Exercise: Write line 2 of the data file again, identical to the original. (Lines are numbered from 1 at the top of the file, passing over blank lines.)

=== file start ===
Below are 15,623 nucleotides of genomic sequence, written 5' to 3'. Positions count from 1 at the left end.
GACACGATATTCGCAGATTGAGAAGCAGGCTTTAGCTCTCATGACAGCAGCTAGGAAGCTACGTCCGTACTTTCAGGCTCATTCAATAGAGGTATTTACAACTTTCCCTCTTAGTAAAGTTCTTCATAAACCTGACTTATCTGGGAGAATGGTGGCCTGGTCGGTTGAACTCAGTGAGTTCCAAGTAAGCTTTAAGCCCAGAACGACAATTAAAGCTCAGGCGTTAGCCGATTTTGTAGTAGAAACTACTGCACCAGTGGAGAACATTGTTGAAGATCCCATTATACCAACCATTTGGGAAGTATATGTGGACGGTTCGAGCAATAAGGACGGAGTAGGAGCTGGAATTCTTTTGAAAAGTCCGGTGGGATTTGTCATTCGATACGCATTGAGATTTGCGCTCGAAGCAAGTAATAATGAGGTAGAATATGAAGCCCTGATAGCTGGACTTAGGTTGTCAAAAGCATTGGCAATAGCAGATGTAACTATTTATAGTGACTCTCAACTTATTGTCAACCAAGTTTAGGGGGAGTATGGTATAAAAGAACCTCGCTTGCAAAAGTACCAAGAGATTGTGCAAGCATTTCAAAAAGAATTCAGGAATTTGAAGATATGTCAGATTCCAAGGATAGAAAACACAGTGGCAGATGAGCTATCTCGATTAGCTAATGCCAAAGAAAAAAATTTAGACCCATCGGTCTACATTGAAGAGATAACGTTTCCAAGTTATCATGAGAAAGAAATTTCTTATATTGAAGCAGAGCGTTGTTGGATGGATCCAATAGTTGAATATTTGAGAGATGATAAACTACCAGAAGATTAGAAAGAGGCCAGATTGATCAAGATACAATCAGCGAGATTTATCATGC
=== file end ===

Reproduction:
GACACGATATTCGCAGATTGAGAAGCAGGCTTTAGCTCTCATGACAGCAGCTAGGAAGCTACGTCCGTACTTTCAGGCTCATTCAATAGAGGTATTTACAACTTTCCCTCTTAGTAAAGTTCTTCATAAACCTGACTTATCTGGGAGAATGGTGGCCTGGTCGGTTGAACTCAGTGAGTTCCAAGTAAGCTTTAAGCCCAGAACGACAATTAAAGCTCAGGCGTTAGCCGATTTTGTAGTAGAAACTACTGCACCAGTGGAGAACATTGTTGAAGATCCCATTATACCAACCATTTGGGAAGTATATGTGGACGGTTCGAGCAATAAGGACGGAGTAGGAGCTGGAATTCTTTTGAAAAGTCCGGTGGGATTTGTCATTCGATACGCATTGAGATTTGCGCTCGAAGCAAGTAATAATGAGGTAGAATATGAAGCCCTGATAGCTGGACTTAGGTTGTCAAAAGCATTGGCAATAGCAGATGTAACTATTTATAGTGACTCTCAACTTATTGTCAACCAAGTTTAGGGGGAGTATGGTATAAAAGAACCTCGCTTGCAAAAGTACCAAGAGATTGTGCAAGCATTTCAAAAAGAATTCAGGAATTTGAAGATATGTCAGATTCCAAGGATAGAAAACACAGTGGCAGATGAGCTATCTCGATTAGCTAATGCCAAAGAAAAAAATTTAGACCCATCGGTCTACATTGAAGAGATAACGTTTCCAAGTTATCATGAGAAAGAAATTTCTTATATTGAAGCAGAGCGTTGTTGGATGGATCCAATAGTTGAATATTTGAGAGATGATAAACTACCAGAAGATTAGAAAGAGGCCAGATTGATCAAGATACAATCAGCGAGATTTATCATGC